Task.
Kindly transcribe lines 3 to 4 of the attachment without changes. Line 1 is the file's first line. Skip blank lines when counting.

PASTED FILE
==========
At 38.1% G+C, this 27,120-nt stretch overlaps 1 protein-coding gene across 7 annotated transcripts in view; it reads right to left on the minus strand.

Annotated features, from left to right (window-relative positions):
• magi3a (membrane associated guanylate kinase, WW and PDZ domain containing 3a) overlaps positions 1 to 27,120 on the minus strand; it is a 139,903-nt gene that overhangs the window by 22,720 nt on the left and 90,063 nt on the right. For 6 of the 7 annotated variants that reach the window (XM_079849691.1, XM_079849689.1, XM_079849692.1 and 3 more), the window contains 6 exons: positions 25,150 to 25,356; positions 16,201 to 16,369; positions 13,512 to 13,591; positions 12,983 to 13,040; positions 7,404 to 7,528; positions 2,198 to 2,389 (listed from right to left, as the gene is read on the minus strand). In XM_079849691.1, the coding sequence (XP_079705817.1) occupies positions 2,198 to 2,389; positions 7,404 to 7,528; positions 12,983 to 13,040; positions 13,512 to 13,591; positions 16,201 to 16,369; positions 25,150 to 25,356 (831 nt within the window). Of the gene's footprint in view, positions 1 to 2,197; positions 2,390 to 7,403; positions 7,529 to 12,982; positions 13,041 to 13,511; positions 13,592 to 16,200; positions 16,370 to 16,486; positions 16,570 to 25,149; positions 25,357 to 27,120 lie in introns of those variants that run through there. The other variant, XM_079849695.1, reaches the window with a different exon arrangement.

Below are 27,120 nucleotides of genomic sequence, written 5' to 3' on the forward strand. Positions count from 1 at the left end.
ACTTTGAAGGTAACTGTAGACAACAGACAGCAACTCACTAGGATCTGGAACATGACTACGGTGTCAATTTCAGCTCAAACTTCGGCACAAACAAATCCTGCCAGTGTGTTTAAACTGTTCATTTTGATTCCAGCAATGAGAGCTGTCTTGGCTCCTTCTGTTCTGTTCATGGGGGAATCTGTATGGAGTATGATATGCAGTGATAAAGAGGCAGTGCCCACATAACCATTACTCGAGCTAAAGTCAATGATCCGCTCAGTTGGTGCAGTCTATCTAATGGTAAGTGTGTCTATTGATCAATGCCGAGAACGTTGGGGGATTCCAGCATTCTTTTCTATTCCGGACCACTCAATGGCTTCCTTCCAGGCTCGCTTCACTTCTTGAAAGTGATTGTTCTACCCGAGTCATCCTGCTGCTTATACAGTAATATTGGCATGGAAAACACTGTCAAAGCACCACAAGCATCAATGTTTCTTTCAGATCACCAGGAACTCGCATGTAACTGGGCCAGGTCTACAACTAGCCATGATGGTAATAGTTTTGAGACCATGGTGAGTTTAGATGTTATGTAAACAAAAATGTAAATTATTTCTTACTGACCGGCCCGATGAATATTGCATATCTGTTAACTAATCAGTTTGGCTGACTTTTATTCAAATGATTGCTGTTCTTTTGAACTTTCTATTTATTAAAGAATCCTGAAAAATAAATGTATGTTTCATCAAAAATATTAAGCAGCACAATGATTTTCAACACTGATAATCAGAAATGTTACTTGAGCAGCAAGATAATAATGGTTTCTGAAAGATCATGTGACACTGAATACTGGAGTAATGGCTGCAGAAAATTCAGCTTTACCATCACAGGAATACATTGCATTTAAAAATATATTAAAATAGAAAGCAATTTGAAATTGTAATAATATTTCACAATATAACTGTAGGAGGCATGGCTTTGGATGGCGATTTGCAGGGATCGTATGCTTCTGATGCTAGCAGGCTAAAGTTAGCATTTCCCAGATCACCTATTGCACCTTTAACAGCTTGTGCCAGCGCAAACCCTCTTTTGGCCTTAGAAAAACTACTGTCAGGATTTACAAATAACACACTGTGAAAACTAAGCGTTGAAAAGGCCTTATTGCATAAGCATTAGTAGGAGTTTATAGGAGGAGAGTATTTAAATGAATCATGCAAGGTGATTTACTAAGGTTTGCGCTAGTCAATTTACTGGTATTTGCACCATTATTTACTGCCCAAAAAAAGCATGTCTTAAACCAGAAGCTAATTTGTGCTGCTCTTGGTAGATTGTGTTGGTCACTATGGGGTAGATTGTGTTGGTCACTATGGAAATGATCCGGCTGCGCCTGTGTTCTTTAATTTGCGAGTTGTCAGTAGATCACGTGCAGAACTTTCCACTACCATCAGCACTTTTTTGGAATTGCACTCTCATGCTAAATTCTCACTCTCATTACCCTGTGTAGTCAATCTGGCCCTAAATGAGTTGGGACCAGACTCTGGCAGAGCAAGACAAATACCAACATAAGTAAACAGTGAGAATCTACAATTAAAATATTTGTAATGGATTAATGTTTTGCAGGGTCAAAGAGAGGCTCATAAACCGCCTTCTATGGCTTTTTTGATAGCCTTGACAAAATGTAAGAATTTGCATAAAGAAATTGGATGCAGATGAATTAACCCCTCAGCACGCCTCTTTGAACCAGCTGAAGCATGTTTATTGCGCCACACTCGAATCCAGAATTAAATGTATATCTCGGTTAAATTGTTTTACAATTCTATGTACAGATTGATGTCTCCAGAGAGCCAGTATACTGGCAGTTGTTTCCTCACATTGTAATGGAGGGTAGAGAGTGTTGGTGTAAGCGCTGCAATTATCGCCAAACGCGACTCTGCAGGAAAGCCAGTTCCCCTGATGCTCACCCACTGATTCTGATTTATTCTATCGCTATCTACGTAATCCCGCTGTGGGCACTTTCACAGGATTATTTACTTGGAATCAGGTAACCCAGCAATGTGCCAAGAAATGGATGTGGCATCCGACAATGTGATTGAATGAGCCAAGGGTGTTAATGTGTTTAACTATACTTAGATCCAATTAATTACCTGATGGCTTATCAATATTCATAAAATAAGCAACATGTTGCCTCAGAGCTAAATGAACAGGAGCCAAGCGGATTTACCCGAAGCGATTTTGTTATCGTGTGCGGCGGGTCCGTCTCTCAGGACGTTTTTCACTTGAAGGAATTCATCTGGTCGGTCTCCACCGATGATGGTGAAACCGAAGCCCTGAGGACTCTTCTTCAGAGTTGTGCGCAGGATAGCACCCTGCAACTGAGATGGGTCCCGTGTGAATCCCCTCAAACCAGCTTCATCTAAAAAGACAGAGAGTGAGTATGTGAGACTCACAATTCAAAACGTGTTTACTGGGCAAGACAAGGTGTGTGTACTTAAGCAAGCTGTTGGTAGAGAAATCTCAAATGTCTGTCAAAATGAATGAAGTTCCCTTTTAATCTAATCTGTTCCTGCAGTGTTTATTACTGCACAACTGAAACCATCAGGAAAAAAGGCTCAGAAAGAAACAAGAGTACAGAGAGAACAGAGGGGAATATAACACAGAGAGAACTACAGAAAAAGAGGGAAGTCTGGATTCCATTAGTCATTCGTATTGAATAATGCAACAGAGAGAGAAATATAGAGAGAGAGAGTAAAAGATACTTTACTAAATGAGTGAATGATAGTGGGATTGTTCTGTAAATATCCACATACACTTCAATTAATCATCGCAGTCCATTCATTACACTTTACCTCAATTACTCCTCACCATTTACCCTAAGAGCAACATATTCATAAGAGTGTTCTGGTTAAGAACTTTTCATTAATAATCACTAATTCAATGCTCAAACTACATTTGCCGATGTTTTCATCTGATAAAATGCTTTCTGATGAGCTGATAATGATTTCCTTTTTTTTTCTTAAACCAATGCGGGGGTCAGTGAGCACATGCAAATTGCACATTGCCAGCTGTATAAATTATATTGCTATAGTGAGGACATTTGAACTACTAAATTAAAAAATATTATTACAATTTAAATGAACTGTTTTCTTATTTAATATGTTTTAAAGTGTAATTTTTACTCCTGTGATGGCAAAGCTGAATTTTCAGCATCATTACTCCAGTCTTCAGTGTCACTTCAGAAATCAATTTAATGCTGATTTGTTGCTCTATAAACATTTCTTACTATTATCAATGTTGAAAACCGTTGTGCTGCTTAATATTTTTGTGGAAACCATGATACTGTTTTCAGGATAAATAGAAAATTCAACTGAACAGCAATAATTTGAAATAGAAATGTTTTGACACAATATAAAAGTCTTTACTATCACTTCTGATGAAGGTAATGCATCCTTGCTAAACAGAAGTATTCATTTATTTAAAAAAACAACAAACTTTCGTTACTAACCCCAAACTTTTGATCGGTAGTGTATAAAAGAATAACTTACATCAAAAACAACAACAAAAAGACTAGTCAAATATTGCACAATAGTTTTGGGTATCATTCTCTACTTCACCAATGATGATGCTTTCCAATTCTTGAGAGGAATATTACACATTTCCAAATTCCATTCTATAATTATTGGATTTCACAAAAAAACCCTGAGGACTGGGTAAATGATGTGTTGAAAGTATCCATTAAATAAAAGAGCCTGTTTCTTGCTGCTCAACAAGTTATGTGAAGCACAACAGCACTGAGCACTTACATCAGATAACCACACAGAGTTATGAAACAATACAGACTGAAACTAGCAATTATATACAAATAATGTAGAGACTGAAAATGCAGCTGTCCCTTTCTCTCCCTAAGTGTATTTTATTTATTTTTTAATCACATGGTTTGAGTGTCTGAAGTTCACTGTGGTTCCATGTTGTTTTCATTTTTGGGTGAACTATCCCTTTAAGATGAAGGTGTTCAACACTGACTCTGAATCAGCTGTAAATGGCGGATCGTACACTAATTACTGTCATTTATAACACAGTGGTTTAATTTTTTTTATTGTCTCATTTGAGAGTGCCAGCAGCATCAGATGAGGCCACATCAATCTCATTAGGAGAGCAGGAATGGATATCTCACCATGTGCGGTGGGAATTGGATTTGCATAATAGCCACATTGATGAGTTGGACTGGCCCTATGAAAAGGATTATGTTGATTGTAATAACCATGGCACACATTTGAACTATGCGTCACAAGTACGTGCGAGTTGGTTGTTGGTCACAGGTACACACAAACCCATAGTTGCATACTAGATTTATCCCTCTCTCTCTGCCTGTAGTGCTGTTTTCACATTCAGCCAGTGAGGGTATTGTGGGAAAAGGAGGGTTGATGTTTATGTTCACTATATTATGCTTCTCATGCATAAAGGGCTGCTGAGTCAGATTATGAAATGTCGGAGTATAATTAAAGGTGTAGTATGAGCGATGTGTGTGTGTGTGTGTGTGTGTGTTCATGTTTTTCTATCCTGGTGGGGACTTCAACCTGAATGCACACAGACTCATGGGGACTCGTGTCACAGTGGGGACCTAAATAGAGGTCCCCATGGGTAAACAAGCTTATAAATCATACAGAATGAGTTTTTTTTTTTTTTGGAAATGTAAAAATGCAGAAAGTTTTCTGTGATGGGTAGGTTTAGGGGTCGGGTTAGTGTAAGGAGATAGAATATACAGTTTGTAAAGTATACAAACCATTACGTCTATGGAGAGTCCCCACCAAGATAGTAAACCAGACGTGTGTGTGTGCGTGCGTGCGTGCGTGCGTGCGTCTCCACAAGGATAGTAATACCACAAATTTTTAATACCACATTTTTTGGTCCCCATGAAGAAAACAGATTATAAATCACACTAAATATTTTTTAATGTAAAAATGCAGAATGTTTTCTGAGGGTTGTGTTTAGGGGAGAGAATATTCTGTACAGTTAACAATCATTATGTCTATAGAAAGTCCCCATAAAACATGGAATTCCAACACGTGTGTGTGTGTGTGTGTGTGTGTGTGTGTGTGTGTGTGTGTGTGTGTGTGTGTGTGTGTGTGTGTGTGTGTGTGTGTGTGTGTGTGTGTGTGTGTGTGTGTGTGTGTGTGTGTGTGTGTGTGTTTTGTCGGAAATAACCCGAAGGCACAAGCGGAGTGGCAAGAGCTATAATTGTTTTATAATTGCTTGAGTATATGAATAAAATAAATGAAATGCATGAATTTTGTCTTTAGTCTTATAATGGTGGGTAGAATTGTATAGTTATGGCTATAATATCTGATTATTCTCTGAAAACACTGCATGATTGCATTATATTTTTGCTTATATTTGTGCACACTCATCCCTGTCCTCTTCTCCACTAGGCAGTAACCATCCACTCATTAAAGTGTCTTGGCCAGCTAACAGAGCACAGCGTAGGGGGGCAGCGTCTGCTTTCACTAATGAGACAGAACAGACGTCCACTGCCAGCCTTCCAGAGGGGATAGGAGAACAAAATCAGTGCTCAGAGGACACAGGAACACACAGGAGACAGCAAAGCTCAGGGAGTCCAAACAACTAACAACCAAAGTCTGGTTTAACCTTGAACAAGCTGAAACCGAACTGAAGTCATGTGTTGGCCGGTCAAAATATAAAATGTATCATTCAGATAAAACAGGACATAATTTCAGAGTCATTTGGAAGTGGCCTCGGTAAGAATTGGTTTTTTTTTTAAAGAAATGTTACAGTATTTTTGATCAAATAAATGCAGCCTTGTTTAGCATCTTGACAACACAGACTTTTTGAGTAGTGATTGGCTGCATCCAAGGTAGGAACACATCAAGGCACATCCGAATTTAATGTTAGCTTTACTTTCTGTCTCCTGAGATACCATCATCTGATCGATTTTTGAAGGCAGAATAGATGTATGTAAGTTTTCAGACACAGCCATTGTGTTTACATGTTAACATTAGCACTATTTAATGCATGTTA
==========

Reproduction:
• magi3a (membrane associated guanylate kinase, WW and PDZ domain containing 3a) overlaps positions 1 to 27,120 on the minus strand; it is a 139,903-nt gene that overhangs the window by 22,720 nt on the left and 90,063 nt on the right. For 6 of the 7 annotated variants that reach the window (XM_079849691.1, XM_079849689.1, XM_079849692.1 and 3 more), the window contains 6 exons: positions 25,150 to 25,356; positions 16,201 to 16,369; positions 13,512 to 13,591; positions 12,983 to 13,040; positions 7,404 to 7,528; positions 2,198 to 2,389 (listed from right to left, as the gene is read on the minus strand). In XM_079849691.1, the coding sequence (XP_079705817.1) occupies positions 2,198 to 2,389; positions 7,404 to 7,528; positions 12,983 to 13,040; positions 13,512 to 13,591; positions 16,201 to 16,369; positions 25,150 to 25,356 (831 nt within the window). Of the gene's footprint in view, positions 1 to 2,197; positions 2,390 to 7,403; positions 7,529 to 12,982; positions 13,041 to 13,511; positions 13,592 to 16,200; positions 16,370 to 16,486; positions 16,570 to 25,149; positions 25,357 to 27,120 lie in introns of those variants that run through there. The other variant, XM_079849695.1, reaches the window with a different exon arrangement.

Below are 27,120 nucleotides of genomic sequence, written 5' to 3' on the forward strand. Positions count from 1 at the left end.